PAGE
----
Incensed politicians, angry fans, boycotting retailers: What might be the biggest video game launch in history has more than its share of controversy.
But in the eye of the contentious hurricane that swirls around the upcoming launch of Call of Duty: Modern Warfare 2, developer Infinity Ward appears unfazed.
"It's very exciting," said Infinity Ward's Robert Bowling, who's title changed from community manager to "creative strategist" as the buzz began to swell for Modern Warfare 2. "I'm fully expecting it to do very well. I'm expecting good things."
And he should be. Set in modern times, the first-person shooter has already broken the record for most pre-orders, according to national retailer GameStop.
And industry analyst Anita Frazier says there's a very good chance it will break Halo 3's record for 3.3 million copies sold at launch.
"The previous best-selling Call of Duty games (across all platforms) in its launch month is a tie between (Modern Warfare) and COD World at War with 2.3 million units including those generated by PC sales at retail," said Frazier, who tracks sales numbers for the NPD Group. "For the title to exceed Halo 3 first month sales, COD: MW2 would have to best its previous best launches by 43%.
"That's a big number to increase, but is it possible? Yes, with what is being reported about pre-sells and the general level of buzz that this game is generating, it's possible. There are also a number of high-interest special edition SKU's launching for this game as well."
But all of that buzz, and those millions of pre-orders, means a lot of people are paying very close attention to what developer Infinity Ward is doing this time around with the game.
Fans have been carefully tracking every bit of information dropped about the game, from the night vision goggles that will be included with some special editions of the title, to plot twists and the way the game will be handled on different platforms.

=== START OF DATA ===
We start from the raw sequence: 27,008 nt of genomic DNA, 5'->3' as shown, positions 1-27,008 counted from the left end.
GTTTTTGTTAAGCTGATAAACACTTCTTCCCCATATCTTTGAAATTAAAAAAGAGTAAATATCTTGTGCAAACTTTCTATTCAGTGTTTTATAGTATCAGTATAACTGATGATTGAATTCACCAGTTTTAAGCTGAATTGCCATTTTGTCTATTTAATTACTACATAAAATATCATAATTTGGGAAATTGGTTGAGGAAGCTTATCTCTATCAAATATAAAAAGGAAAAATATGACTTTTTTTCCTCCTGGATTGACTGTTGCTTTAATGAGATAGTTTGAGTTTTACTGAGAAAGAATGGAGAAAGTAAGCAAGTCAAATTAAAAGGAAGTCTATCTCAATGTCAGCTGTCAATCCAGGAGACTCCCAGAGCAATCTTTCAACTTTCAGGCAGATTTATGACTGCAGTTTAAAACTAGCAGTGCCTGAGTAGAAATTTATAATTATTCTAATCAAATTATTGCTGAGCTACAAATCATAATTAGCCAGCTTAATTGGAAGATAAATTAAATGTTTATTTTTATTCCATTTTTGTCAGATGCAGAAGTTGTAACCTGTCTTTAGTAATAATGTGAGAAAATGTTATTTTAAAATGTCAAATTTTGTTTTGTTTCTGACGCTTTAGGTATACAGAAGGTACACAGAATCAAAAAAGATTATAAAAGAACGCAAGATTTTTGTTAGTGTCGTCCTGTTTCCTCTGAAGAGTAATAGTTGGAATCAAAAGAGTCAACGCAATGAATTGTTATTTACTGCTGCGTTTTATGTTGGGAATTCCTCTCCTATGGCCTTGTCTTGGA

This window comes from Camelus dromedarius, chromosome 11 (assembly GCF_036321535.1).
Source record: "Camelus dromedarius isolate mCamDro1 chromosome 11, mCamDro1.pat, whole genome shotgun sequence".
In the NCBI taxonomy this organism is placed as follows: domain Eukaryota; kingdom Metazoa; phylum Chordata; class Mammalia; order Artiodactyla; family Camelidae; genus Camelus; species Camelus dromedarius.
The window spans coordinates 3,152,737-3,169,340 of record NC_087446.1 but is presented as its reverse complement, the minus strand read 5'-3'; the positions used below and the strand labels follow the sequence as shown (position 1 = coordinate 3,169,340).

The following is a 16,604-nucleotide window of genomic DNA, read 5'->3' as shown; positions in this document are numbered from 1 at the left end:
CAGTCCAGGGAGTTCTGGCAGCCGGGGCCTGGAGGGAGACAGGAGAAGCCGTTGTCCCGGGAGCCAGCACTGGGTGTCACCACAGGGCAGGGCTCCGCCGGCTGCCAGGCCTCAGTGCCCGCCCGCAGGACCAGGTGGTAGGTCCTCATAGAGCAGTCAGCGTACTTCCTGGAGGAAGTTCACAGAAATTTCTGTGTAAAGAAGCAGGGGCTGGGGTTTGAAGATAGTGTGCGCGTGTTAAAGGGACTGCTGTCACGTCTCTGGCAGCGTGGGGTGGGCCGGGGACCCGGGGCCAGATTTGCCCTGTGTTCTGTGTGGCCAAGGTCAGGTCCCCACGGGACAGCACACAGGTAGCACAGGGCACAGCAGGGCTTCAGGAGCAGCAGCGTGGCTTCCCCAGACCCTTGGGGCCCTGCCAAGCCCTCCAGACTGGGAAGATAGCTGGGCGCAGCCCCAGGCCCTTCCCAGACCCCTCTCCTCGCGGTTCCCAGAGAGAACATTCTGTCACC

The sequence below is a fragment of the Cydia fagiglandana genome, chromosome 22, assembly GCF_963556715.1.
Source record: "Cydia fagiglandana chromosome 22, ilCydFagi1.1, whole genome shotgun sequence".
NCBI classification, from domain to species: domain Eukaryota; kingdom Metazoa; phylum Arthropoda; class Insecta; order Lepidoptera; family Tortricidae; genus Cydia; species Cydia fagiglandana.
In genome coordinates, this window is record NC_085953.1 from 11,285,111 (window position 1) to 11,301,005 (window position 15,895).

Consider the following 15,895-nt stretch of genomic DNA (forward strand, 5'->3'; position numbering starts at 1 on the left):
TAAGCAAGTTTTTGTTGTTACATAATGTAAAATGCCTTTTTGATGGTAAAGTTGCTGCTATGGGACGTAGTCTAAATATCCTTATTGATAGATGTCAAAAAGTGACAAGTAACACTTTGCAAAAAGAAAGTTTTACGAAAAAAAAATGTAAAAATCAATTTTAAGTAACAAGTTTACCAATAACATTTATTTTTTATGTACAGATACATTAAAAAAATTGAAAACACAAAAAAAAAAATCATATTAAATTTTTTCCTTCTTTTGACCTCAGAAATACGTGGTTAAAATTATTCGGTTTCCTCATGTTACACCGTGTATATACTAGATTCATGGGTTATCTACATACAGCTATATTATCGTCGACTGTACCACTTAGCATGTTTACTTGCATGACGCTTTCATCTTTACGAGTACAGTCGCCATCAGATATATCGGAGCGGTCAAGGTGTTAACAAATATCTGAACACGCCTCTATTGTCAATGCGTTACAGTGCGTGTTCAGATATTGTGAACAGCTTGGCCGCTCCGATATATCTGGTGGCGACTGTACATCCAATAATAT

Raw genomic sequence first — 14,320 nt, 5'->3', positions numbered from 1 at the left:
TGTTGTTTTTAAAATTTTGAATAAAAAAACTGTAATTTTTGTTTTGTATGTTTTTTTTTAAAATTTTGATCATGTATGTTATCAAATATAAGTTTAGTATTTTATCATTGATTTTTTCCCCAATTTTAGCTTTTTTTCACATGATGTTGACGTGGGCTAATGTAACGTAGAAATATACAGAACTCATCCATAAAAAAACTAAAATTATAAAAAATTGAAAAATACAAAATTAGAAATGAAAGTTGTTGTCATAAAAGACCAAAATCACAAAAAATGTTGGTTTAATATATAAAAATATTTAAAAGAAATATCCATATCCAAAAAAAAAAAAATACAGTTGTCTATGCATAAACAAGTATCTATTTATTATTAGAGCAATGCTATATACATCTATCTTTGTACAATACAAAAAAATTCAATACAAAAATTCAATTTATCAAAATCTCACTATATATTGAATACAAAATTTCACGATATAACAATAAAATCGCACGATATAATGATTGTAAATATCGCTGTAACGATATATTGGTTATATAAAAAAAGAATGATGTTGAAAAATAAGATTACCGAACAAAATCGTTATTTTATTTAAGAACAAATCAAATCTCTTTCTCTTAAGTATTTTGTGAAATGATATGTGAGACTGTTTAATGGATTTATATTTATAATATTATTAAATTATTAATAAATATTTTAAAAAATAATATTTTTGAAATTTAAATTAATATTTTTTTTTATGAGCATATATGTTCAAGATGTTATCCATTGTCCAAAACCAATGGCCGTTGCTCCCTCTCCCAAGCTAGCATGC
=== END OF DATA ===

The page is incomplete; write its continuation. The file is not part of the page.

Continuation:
"We have come to a realization with this game that anything that can leak will leak," Bowling said. "When our night vision glasses went into production, the guys making them figured out what they were for and put them on and took pictures of them."
The leaks have reached such a fevered pitch that Bowling recently advised gamers to avoid the internet altogether if they wanted to have a pristine experience playing through the game.
Soon after, word and video hit of a level in the game that seems to involve player-controlled terrorism. Despite the game being weeks from release, Australian politicians were up in arms about the notion and eventually publisher Activision released a statement defending the game and saying players will have the option to skip it.
But that short lived controversy was nothing compared to the ire raised by the developer's approach to the PC version of the game. When news hit that PC gamers would have less control over the way they play online it ignited a firestorm of seething disappointment, online petitions and, in at least one case, a cash donation to a competing video game.
Bowling and the company defend the decisions made to make the PC game more accessible.
"We have protected what our veteran gamers love about the game, but are also catering to different play styles and rewarding those different play styles," Bowling said. "Accessibility was a major focus for Modern Warfare 2."
And Bowling denies that Infinity Ward and Activision are more focused on making the console versions of the game than a solid PC version.
"We make a fantastic PC game," he said. "Modern Warfare 2 is our most feature-rich PC game yet."
When asked if the next Modern Warfare would be on the PC, Bowling said he doesn't even know yet what Infinity Ward's next game will be.
Bowling believes that the outcry against Infinity Ward's design decisions by some PC gamers is a case of a loud minority, and not the sentiments of the majority.
"We have 14 million players on Call of Duty 4: Modern Warfare," he said. "The hardcore gamers make up a smaller core of that, and PC gamers are the smallest group of that core.
"It is a very vocal community and they are all online."
The outcry is perhaps also the offshoot of a game developer being so engaged with their community.
"Our community gets so invested in our games," Bowling said. "Therefore they feel, and rightfully so, that we should justify every design decision to them. I think that it's very important to understand that you should be very involved in your community and work with them, but not to be held prisoner to their demands.
"We know our game very well. Some of the stuff you have to put in there and have faith in your design. Some things don't sound good out of context. You don't see the beauty of them until you experience them for yourselves."
"It's a very fine line."
Well Played is a weekly news and opinion column about the big stories of the week in the gaming industry and its bigger impact on things to come. Feel free to join in the discussion.